mayor and his executive committee, which runs the
budget process. In a separate vote, the council voted
to give the deputy mayor authority to handle any
Most city councilors are frustrated by Ford s refusal
to step aside since he admitted last week to smoking
crack, but they lack the authority to force him out
of office unless he is convicted of a crime.
An unusually subdued Ford vowed to fight the
motion in court while also saying he understood why
the council was taking the measures. Such comments
mixing defiance and contriteness have been typical
of the mayor throughout the scandal that has been
escalating for months. (AP)
strips Mayor Rob
Ford of powers
Toronto Mayor Rob Ford displays a milk moustache
as he takes part in voting with city council members
in Toronto on Thursday. AP PHOTO
PHILIPPINES---People swept dirt from
the pews and wiped clean the mud-
covered, ornate tile floors of a church.
The sound of hammers hitting nails
and the buzzing of chain saws rever-
berated in the streets. Debris was piled
on corners and set ablaze.
And amid all this activity, a stream
of bodies continued their final journey
toward a hillside mass grave where nearly
170 had been buried by yesterday after-
One week after Typhoon Haiyan razed
the eastern part of the Philippines, killing
thousands and leaving at least 600,000
homeless, resilient residents of the dis-
aster zone were rebuilding their lives
and those of their neighbours.
An international aid effort gathered
steam, highlighted by the helicopter
drops conducted from the American air-
craft carrier USS George Washington.
But the storm victims moved ahead---
with or without help from their gov-
ernment or foreign aid groups.
Peter Degrido, a coast guard reserve,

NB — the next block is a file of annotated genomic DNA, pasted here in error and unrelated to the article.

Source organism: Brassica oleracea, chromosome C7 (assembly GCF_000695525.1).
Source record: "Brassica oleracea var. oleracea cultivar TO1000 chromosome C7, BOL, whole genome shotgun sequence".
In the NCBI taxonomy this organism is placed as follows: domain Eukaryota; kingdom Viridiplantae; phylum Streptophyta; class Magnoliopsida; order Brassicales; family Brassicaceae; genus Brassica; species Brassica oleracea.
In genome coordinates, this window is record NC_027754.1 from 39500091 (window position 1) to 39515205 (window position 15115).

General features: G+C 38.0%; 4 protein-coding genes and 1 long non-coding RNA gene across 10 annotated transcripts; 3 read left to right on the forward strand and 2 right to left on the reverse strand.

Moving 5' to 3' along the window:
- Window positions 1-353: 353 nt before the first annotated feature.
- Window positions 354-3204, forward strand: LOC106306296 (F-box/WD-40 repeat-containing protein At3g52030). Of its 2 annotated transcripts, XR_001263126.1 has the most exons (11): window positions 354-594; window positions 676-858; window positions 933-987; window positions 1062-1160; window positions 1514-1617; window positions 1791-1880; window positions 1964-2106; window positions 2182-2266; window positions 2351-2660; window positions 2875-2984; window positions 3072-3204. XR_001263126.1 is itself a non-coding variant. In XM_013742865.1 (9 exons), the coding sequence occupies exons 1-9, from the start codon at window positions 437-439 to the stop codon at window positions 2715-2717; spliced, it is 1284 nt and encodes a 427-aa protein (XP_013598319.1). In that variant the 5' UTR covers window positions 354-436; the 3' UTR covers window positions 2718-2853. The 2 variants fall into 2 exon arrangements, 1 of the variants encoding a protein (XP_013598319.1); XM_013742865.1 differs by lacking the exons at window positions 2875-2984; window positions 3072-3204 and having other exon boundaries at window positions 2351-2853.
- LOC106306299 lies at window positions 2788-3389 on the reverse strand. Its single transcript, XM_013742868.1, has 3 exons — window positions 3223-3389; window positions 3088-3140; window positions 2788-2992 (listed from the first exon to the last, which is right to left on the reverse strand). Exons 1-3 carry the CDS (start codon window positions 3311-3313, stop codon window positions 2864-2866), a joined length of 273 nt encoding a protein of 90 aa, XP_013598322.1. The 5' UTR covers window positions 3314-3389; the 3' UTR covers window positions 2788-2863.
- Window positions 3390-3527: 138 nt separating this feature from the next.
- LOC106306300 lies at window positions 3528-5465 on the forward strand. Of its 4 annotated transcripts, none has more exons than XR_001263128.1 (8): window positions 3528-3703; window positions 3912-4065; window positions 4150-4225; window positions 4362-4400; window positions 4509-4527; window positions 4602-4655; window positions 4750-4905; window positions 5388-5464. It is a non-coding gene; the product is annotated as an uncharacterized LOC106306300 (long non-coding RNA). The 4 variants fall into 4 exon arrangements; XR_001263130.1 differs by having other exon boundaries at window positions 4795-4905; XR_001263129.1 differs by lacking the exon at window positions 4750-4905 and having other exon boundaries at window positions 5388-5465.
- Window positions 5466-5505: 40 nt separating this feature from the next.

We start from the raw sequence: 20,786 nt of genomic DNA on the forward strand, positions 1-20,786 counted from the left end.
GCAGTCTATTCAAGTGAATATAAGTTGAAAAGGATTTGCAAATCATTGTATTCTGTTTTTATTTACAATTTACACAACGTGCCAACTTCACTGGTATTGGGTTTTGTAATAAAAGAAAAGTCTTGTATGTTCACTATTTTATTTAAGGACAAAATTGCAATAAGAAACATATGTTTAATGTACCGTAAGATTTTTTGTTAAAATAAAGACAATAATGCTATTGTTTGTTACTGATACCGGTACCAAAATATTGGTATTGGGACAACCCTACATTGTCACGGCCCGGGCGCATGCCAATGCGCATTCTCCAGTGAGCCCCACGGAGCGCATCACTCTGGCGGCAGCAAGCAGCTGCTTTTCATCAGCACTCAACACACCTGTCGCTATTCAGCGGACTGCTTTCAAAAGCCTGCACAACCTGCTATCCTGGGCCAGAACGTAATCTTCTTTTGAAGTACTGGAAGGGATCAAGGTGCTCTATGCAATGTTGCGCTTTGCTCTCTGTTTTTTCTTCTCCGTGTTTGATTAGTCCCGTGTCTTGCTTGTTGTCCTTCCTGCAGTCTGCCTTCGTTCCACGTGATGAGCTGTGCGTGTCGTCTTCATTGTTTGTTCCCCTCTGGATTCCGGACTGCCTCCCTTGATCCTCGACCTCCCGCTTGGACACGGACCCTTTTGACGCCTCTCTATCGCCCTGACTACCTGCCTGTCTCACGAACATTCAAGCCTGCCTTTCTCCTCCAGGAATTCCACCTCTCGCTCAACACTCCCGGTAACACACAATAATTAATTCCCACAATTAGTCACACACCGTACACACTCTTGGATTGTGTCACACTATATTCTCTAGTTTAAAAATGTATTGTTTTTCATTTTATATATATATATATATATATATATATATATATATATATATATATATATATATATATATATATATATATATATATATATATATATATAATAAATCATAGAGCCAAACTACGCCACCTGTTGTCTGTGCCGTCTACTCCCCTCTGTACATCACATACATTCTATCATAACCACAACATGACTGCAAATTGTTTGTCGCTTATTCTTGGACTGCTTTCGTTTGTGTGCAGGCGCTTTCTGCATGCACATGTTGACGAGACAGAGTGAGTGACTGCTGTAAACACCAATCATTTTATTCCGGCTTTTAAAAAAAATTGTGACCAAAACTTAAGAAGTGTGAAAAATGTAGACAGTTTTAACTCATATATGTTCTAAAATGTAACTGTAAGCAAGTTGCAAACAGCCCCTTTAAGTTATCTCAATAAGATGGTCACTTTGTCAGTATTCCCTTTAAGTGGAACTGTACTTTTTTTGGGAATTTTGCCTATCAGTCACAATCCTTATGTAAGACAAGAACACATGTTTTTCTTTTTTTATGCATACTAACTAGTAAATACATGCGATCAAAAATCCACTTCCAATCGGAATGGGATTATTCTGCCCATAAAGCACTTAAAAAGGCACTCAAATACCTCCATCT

was one of the 35 workers trying to move
an overturned passenger bus from a road
leading to the airport in Guiuan, a town
on Samar island. They hitched the bus
to a truck with steel cables and made
slow progress. Ahead of them lay many
downed electricity poles that must be
"We re clearing debris from the roads
leading to the airport and the port so
that relief goods and medicine can arrive
faster," Degrido said. "It s devastating
to see this. But people are slowly recov-
At 6 am, Dionesio de la Cruz was
hammering together a bed, using scav-
enged rusty nails. He has already built
a temporary shelter out of the remains
of his house in Guiuan, about 100 miles
from Leyte s devastated capital of
"Temporary," he shrugs, referring to
the house and their status. "We re on
our own, so we have to do this on our
own," the 40-year-old said as his wife
and mother slept on a nearby table.
"We re not expecting anybody to come
and help us."
In signs that relief efforts were picking
up, US Navy helicopters flew sorties
from the USS George Washington off
the coast, dropping water and food to
isolated communities. So far, the US
military has moved 190 tons of supplies
and flown nearly 200 sorties. (AP)
host faces scrutiny
A passenger fell out of small plane and plummeted
into the water in Miami s Biscayne Bay today, police
The plane was flying at 1,800 feet at the time.
Air traffic control received a "mayday" call around
1.30 pm ET when the Piper PA 46 was flying roughly
eight miles southeast of Tamiami Executive Airport.
"Mayday! Mayday! Mayday! I have a door ajar and
I m heading toward Tamiami," the pilot told air traffic
control. "I have a door ajar and a passenger that fell
down. I m six miles from Tamiami."
"You said you ve got a passenger that fell out of
your plane?" the air traffic controller asks the pilot.
"That s correct, sir. He opened the backdoor and
he just fell out the plane," said the unidentified pilot.
Divers with the Miami-Dade police department
are searching the area where the man is believed to
have fallen into the water. (ABC News)
Passenger falls out of
plane off Florida coast